It was recently announced that our eNatis licensing system would be extended to one of our neighbours, Namibia.
I agree with the AA organization that it is fantastic that the footprint of licensing is extended to one of our neighbours but what about the real neighbours – the countries like Lesotho, Mozambique and Zambia who absorb so many of our stolen vehicles, specifically commercial vehicles?
Namibia and Lesotho, I believe, have similar size populations – in excess of 2 million people.
Mr Minister, let’s start with Lesotho. A lot of insurance companies would love to have Lesotho given an eNatis ‘˜bath’, i.e. all the vehicles be given a wash to clean out what is “right’ and what is “NOT’! (There would be a market “rush’ on Lesotho ponies, I think!).
On a humorous point, I remember a claim we had where clearly the ‘˜client’ didn’t want his truck brought back into South Africa for the repairs; we had to pay “Cash in Lieu’. I am sure you can guess why! Unfortunately, I can’t tell you how this was resolved. In summary Mr Minister, please can you continue with this eNatis roll-out?
Toll Roads/ SANRAL:
At the time of writing, the Gauteng Tolls had been suspended. Excuse my cynicism but I assume this is until after the municipal elections! Here are some points for thought:
- If the government had wanted the public to accept this, I believe a new road network where the public had a choice to use it or not would have been swallowed far more easily.
- It is clear that the public is generally very accepting of infrastructure costs. However, for the CEO of SANRAL to imply SANRAL is a non- profit organization is slightly short of the truth!
- Transparency of the utilization, I am sure, would be well received. On this point, I glanced at the SANRAL AFS 2010 (reference SANRAL website).
In the SANRAL Annual Financial Statements (31 March 2010) – the latest – there are one or two items I want to highlight. This is a very brief overview and purely for discussion purposes.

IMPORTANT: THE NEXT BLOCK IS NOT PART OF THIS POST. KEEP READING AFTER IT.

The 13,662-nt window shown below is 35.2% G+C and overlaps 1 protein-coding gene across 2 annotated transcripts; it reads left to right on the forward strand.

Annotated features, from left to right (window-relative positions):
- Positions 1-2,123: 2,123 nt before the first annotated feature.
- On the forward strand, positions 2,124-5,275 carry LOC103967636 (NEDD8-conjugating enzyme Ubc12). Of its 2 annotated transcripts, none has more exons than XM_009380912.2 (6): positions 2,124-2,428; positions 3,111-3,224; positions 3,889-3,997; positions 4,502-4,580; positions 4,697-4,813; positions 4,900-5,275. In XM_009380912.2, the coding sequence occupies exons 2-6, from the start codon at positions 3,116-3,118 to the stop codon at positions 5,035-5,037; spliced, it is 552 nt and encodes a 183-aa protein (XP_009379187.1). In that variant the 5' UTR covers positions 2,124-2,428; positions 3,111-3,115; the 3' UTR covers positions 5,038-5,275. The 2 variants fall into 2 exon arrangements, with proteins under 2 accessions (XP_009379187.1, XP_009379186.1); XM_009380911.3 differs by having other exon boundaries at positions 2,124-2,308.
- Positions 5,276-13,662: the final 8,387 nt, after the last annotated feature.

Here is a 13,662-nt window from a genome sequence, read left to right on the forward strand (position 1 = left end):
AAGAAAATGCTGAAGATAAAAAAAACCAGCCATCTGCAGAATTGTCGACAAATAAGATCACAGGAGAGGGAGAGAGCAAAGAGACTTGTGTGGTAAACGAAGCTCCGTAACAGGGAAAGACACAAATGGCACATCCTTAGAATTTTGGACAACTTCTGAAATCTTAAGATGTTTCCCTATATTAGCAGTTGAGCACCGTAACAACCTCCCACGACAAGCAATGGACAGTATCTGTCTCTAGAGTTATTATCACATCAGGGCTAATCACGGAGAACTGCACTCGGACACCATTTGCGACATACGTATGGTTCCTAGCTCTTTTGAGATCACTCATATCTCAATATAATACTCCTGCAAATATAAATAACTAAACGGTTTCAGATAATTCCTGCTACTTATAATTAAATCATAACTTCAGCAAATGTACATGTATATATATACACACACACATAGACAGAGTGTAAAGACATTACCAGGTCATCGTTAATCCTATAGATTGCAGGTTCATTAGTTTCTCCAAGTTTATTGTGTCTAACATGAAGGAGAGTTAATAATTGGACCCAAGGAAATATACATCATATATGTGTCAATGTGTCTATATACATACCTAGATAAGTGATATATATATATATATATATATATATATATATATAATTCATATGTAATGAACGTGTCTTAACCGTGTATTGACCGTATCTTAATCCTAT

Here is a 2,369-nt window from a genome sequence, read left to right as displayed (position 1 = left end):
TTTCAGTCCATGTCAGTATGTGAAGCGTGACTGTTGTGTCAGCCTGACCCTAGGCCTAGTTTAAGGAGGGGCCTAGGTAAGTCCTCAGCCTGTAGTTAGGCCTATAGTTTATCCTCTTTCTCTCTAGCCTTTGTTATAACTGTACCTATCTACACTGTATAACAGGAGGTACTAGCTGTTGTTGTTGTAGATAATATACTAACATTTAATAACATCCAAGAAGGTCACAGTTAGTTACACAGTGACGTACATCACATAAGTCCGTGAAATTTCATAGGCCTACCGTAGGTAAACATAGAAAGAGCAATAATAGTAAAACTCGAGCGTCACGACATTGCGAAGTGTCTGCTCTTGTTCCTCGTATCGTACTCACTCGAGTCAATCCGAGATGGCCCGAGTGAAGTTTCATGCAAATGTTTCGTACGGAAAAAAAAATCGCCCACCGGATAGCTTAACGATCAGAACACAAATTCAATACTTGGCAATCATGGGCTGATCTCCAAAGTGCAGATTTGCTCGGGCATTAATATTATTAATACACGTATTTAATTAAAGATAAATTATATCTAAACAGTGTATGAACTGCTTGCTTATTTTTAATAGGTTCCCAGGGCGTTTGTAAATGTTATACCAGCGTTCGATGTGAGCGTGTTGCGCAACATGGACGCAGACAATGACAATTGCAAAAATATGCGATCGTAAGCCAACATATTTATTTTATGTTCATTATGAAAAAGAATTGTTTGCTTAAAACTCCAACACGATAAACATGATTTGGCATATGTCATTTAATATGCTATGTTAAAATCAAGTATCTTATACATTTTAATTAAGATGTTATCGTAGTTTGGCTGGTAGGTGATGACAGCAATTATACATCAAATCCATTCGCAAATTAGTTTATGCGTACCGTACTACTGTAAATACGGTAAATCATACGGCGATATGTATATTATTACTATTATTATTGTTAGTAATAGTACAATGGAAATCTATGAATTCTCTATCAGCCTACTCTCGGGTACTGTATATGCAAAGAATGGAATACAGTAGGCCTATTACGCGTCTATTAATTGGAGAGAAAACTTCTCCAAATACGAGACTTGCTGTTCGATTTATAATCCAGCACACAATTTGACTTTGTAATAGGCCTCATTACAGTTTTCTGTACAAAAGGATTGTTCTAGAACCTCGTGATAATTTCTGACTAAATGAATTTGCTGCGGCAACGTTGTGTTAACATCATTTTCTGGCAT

- I would have thought that a lot of the Capex in the projects at hand would be capitalized if these projects were not being utilized yet. The accounts show a loss of R504-million for the year on “Toll Operations’ because of the net finance costs of R1.5-billion.
- The EBITDA is R1,38-billion which is an operating margin of 69% and after depreciation, the margin was still a very healthy 50%. Sure, the interest question I can’t answer but WOW!
- Although R5-billion was spent on the non-tolled national roads – estimated at 13,050 kms – the map in the financials shows approximately only 50% of the national network is good. Luckily a small proportion is bad. If only 50% of the national routes are good, little wonder why all the secondary routes are considered to be in a very worrying state?
My point in all this is that by admittedly, conveniently selecting certain issues in the SANRAL accounts and the fact that although the toll fees are currently suspended, we are dealing with our clients’ livelihoods here. Most of our clients are not in the league whereby they can simply cost in the extra toll fees. The big Groups can and do!
For the rest of the transport sector, on behalf of the vulnerable operators, this is an appeal to levy costs which are affordable and a real wish for the funds to be spent transparently! And don’t forget Mr Minister, to roll out eNatis in Lesotho.